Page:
Some people wouldn't venture beyond that 10 O'Clock point for fear of blowing the speakers. The daring ones, however, would and then discover that there really wasn't much reserve left after that. You can tell the practice continues to this day.

As an aside, I always found the units with the longer taper easier to use because there was more opportunity for fine adjustement. The "10 O'Clock" ones went from loud to very loud very quickly.
post #11 of 32
Thread Starter 
Quote:
Originally Posted by PULLIAMM View Post

That makes no sense at all. If the maximum volume is reached before the dial has been turned all the way clockwise, then turning it beyond that point would surely fry the amp!

That's why the Numbers on the display stop at 75 even if you keep turning the knob.

And as for the other user who quoted PULLIAM's post I was comparing a modern receiver to a vintage receiver so your post would be somewhat relevent.
post #12 of 32
Quote:
Originally Posted by PULLIAMM View Post

That makes no sense at all. If the maximum volume is reached before the dial has been turned all the way clockwise, then turning it beyond that point would surely fry the amp!

The knob sets gain not output power.

Assume an amplifer capable of delivering 40 volts peak which is good for sine waves at 100W RMS into an 8 Ohm load (peak magnitude of a sine wave is 1.414 times its RMS value; so this allows for a 28.28V RMS value. Power = V^2/R, so you get 800/8 = 100W into an 8 Ohm load).

Assume a CD player which puts out 2V peak at the loudest possible digital signal. Multiplying the signal by 20 (26dB of gain which is 20 log 20) is enough to get full output at 40V peak when CDs are recorded as loud as possible.

Assume a CD which was recorded at -6dBFS so the peaks are only 1V. To get 100W out of the amplifier its signal must be multiplied by 40 (32dB of gain).

If the maximum position on the volume knob was for 26dB of gain, you could only get 25W out of the system if you used that CD so the receiver is made with more gain.

Obviously, applying 32dB of gain to a 2V peak signal would be trying for 80V peak or 400W RMS which is not possible. Any part of the signal with magnitude greater than 40V gets truncated and you have distortion. This doesn't hurt the amplifier, it just doesn't output a peak voltage higher than 40V.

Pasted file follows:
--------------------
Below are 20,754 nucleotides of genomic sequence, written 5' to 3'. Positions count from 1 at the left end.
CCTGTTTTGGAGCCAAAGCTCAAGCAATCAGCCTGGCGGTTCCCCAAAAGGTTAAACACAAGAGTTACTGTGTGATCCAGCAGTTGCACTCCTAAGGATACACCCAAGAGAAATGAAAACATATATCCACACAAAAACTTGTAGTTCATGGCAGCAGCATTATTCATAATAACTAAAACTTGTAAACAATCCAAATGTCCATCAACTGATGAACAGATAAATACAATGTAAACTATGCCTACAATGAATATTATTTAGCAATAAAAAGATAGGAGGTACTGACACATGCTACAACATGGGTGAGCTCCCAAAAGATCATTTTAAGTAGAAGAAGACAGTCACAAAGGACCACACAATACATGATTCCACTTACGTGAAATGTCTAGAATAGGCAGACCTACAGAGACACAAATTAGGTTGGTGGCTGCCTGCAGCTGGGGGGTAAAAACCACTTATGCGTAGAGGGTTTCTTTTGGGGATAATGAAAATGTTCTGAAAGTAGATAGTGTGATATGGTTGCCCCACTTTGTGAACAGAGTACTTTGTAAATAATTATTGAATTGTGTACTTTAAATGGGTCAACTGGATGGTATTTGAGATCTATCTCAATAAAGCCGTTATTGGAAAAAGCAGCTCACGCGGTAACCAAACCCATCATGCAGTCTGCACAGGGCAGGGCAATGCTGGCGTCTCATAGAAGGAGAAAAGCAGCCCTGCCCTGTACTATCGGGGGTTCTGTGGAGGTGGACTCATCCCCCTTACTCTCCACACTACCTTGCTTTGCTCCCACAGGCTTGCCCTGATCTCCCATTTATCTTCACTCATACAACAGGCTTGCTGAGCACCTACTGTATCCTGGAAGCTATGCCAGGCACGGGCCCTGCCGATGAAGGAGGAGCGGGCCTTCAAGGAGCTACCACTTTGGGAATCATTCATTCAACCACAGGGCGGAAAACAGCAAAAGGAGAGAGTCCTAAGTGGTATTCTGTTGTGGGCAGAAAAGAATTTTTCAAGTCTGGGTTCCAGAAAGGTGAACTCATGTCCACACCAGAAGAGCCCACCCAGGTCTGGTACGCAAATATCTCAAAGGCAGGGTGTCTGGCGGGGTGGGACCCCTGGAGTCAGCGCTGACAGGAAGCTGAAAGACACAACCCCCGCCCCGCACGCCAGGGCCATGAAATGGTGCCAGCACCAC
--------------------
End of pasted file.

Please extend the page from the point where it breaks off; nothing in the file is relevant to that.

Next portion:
Since the musical power spectrum favors low frequencies, they clip first. Turning the volume knob up furthur can't increase the bass power. Turning the volume knob up past clipping does increase the volume of the high frequencies. And since the speakers were only built to accomodate musical signals with less high frequency output this can be enough to melt tweeter voice coils.

Stop turning the volume up after you hear distortion and you won't have problems. Not drinking too much makes that unlikely to happen accidentally.
post #13 of 32
Quote:
Originally Posted by PULLIAMM View Post

That makes no sense at all. If the maximum volume is reached before the dial has been turned all the way clockwise, then turning it beyond that point would surely fry the amp!

All the volume control does is attenuate (cut) the input signal. At zero, it is fully attenuating the input signal. As you turn the volume control up, its attenuating effect becomes less and less. At some point in its range of rotation its attenuating effect will be nil and it will be letting all of the signal through. If you have a source that has a low output level that's where you need the range of the volume control where its attenuating effect is less, and you find yourself turning it beyond the 12 o'clock position for example. The degree of attenuation throughout its range of rotation varies from one volume control potentiometer to the next and is called the TAPER. Think of a water faucet. When water pressure is very high, a slight turn of the faucet handle causes a lot of water to flow. When water pressure is low, you need to turn the handle more to get the same amount of flow. The volume control on the amp works just like that faucet.
post #14 of 32
Hi

One has to remember that music is really the sum of many sine wave functions which results in large peaks and valleys of output voltage vs time. The average power consumed with a typical music signal without clipping is something less than 1/5 of the power consumed by a single pure sine wave, for full range audio. Of course this differs a bit with the type of music, say highly compressed heavy rock vs classical, but generally with a music signal, one doesn't get much more than 20W of real continuous power from a 100W labeled amp before the large transients are clipped. A singe sine or square wave is a different story. For this reason, IMO, a little extra headroom is a good thing.
post #15 of 32
Quote:
Originally Posted by Proto-amp View Post

Hi

One has to remember that music is really the sum of many sine wave functions which results in large peaks and valleys of output voltage vs time. The average power consumed with a typical music signal without clipping is something less than 1/5 of the power consumed by a single pure sine wave, for full range audio. Of course this differs a bit with the type of music, say highly compressed heavy rock vs classical, but generally with a music signal, one doesn't get much more than 20W of real continuous power from a 100W labeled amp before the large transients are clipped. A singe sine or square wave is a different story. For this reason, IMO, a little extra headroom is a good thing.